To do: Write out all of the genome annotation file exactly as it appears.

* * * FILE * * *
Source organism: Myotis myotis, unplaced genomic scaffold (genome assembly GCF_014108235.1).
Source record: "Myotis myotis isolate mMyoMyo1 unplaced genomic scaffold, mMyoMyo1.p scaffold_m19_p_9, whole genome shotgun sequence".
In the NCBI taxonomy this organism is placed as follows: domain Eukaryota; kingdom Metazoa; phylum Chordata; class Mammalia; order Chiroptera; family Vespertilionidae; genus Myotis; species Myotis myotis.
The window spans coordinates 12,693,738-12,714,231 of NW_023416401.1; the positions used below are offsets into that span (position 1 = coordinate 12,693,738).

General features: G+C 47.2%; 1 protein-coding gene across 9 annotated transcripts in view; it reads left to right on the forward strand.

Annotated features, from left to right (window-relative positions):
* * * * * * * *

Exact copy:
Source organism: Myotis myotis, unplaced genomic scaffold (genome assembly GCF_014108235.1).
Source record: "Myotis myotis isolate mMyoMyo1 unplaced genomic scaffold, mMyoMyo1.p scaffold_m19_p_9, whole genome shotgun sequence".
In the NCBI taxonomy this organism is placed as follows: domain Eukaryota; kingdom Metazoa; phylum Chordata; class Mammalia; order Chiroptera; family Vespertilionidae; genus Myotis; species Myotis myotis.
The window spans coordinates 12,693,738-12,714,231 of NW_023416401.1; the positions used below are offsets into that span (position 1 = coordinate 12,693,738).

General features: G+C 47.2%; 1 protein-coding gene across 9 annotated transcripts in view; it reads left to right on the forward strand.

Annotated features, from left to right (window-relative positions):